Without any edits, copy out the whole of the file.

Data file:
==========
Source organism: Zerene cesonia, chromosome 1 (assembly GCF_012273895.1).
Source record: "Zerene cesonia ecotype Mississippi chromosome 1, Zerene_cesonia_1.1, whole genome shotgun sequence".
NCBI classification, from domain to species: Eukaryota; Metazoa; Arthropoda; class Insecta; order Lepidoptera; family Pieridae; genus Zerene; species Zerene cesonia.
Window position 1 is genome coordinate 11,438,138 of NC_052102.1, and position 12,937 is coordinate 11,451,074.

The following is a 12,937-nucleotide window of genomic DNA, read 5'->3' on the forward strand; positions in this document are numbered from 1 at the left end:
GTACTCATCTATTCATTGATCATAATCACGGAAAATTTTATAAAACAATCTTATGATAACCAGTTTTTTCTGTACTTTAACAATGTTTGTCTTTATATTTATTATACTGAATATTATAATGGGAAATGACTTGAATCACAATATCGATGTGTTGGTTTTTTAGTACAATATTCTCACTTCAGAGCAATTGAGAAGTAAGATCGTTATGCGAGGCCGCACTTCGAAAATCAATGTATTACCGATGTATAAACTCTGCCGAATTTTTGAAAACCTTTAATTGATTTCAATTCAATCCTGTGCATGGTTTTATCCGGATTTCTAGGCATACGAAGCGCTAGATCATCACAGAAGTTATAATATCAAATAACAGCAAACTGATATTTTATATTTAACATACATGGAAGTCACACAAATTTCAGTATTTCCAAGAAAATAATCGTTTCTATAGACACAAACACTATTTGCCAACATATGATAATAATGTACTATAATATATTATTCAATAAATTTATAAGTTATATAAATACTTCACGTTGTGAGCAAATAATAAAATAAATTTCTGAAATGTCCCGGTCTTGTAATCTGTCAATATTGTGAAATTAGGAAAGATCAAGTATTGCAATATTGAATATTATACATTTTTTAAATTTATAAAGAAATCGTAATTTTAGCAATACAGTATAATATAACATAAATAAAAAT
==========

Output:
Source organism: Zerene cesonia, chromosome 1 (assembly GCF_012273895.1).
Source record: "Zerene cesonia ecotype Mississippi chromosome 1, Zerene_cesonia_1.1, whole genome shotgun sequence".
NCBI classification, from domain to species: Eukaryota; Metazoa; Arthropoda; class Insecta; order Lepidoptera; family Pieridae; genus Zerene; species Zerene cesonia.
Window position 1 is genome coordinate 11,438,138 of NC_052102.1, and position 12,937 is coordinate 11,451,074.

The following is a 12,937-nucleotide window of genomic DNA, read 5'->3' on the forward strand; positions in this document are numbered from 1 at the left end:
GTACTCATCTATTCATTGATCATAATCACGGAAAATTTTATAAAACAATCTTATGATAACCAGTTTTTTCTGTACTTTAACAATGTTTGTCTTTATATTTATTATACTGAATATTATAATGGGAAATGACTTGAATCACAATATCGATGTGTTGGTTTTTTAGTACAATATTCTCACTTCAGAGCAATTGAGAAGTAAGATCGTTATGCGAGGCCGCACTTCGAAAATCAATGTATTACCGATGTATAAACTCTGCCGAATTTTTGAAAACCTTTAATTGATTTCAATTCAATCCTGTGCATGGTTTTATCCGGATTTCTAGGCATACGAAGCGCTAGATCATCACAGAAGTTATAATATCAAATAACAGCAAACTGATATTTTATATTTAACATACATGGAAGTCACACAAATTTCAGTATTTCCAAGAAAATAATCGTTTCTATAGACACAAACACTATTTGCCAACATATGATAATAATGTACTATAATATATTATTCAATAAATTTATAAGTTATATAAATACTTCACGTTGTGAGCAAATAATAAAATAAATTTCTGAAATGTCCCGGTCTTGTAATCTGTCAATATTGTGAAATTAGGAAAGATCAAGTATTGCAATATTGAATATTATACATTTTTTAAATTTATAAAGAAATCGTAATTTTAGCAATACAGTATAATATAACATAAATAAAAAT